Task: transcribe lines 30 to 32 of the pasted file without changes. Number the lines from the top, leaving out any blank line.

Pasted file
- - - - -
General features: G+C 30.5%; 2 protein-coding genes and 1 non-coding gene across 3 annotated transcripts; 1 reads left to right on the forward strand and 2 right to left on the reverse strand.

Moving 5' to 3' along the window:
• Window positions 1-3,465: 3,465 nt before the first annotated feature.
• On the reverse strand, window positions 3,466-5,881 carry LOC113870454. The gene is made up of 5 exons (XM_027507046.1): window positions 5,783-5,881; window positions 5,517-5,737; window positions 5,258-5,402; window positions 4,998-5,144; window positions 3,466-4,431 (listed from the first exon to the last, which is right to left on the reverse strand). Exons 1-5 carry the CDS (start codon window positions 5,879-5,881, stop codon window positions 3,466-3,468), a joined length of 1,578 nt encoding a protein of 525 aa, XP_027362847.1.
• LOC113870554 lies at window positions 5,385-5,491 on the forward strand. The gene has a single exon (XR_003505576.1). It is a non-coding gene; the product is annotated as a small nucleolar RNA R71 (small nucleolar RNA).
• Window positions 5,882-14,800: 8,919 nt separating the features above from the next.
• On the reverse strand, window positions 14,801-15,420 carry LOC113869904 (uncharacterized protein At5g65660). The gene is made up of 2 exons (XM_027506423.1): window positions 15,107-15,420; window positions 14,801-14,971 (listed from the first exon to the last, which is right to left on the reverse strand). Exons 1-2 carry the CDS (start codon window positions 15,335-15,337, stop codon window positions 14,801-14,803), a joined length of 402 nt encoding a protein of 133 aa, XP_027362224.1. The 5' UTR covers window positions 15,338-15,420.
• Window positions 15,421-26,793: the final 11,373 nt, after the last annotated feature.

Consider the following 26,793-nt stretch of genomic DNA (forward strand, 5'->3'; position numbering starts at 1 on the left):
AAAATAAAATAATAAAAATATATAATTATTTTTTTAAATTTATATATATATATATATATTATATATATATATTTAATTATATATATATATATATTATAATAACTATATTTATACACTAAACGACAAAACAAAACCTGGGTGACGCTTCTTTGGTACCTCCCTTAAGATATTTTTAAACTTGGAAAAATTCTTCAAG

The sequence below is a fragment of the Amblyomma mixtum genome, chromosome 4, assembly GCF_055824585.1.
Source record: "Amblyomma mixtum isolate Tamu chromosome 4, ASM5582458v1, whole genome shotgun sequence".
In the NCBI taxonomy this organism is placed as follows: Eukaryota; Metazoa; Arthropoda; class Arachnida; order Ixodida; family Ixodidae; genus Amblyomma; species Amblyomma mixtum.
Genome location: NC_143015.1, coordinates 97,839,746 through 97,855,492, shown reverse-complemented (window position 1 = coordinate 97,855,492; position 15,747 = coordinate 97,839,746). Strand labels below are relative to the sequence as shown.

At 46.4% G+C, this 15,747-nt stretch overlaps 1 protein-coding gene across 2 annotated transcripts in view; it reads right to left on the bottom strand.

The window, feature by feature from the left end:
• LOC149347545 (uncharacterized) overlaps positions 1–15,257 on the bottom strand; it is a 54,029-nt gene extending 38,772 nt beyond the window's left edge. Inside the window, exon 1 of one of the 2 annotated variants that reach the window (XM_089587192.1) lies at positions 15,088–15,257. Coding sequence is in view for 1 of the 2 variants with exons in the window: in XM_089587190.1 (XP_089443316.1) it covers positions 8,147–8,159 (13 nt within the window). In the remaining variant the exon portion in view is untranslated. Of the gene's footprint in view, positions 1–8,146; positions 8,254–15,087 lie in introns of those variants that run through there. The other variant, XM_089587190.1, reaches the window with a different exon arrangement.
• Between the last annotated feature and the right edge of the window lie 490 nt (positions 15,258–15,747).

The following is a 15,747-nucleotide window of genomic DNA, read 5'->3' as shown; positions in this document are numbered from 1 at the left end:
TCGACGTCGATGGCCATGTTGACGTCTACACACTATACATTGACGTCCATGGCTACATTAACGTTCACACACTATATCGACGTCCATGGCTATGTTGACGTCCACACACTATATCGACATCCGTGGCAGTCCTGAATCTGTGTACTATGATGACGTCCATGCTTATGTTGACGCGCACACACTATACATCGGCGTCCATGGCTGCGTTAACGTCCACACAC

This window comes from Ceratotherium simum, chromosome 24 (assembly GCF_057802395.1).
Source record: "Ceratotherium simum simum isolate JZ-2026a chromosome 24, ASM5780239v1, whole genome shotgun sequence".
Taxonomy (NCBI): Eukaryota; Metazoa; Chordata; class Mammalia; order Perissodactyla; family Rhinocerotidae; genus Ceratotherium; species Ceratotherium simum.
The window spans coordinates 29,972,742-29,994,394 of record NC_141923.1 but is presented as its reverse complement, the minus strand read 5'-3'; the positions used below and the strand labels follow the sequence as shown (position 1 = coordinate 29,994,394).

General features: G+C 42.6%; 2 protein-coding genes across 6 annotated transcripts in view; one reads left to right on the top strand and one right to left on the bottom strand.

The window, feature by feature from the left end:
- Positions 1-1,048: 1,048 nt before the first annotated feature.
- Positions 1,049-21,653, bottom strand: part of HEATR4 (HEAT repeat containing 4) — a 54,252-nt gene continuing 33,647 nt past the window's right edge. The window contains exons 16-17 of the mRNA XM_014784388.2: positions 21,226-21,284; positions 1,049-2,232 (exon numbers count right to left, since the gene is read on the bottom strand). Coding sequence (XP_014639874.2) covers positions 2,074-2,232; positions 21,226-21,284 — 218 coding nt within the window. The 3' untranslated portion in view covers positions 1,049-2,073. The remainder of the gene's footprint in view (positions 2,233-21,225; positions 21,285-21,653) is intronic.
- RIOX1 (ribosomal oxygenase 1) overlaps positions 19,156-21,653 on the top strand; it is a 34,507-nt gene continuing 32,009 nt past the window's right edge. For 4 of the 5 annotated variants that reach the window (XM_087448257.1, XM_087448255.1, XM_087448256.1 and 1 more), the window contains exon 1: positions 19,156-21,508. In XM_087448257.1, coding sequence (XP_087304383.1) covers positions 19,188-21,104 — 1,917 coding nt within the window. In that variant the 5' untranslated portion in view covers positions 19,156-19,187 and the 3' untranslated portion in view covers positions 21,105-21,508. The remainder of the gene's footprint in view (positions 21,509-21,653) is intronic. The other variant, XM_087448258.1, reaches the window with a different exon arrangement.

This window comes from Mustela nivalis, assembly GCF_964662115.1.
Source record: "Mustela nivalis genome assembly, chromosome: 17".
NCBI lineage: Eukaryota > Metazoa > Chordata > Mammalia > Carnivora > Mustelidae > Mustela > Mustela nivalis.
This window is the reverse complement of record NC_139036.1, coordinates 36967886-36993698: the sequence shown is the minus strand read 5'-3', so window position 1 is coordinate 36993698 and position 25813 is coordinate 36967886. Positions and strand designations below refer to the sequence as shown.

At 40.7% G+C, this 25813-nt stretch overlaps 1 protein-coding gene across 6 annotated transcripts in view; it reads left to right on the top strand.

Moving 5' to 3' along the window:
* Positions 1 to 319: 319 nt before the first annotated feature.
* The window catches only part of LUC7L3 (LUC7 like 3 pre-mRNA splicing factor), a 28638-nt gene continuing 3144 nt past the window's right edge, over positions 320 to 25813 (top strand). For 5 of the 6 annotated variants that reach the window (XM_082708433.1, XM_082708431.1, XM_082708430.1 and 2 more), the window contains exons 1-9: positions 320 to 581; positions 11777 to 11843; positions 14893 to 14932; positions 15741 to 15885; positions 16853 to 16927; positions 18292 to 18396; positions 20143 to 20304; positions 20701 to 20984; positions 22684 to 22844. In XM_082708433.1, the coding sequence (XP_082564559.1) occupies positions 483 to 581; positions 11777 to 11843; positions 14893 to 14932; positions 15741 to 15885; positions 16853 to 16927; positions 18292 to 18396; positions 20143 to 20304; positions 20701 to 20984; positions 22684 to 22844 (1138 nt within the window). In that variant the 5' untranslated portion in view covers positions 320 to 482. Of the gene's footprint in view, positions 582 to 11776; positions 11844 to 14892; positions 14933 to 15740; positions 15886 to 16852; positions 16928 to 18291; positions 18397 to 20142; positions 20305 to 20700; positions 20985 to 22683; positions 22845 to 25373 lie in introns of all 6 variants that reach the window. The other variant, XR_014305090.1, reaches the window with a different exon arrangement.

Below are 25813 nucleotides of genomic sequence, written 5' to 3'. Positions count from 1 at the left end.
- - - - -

This window comes from Mustela nivalis, assembly GCF_964662115.1.
Source record: "Mustela nivalis genome assembly, chromosome: 17".
NCBI lineage: Eukaryota > Metazoa > Chordata > Mammalia > Carnivora > Mustelidae > Mustela > Mustela nivalis.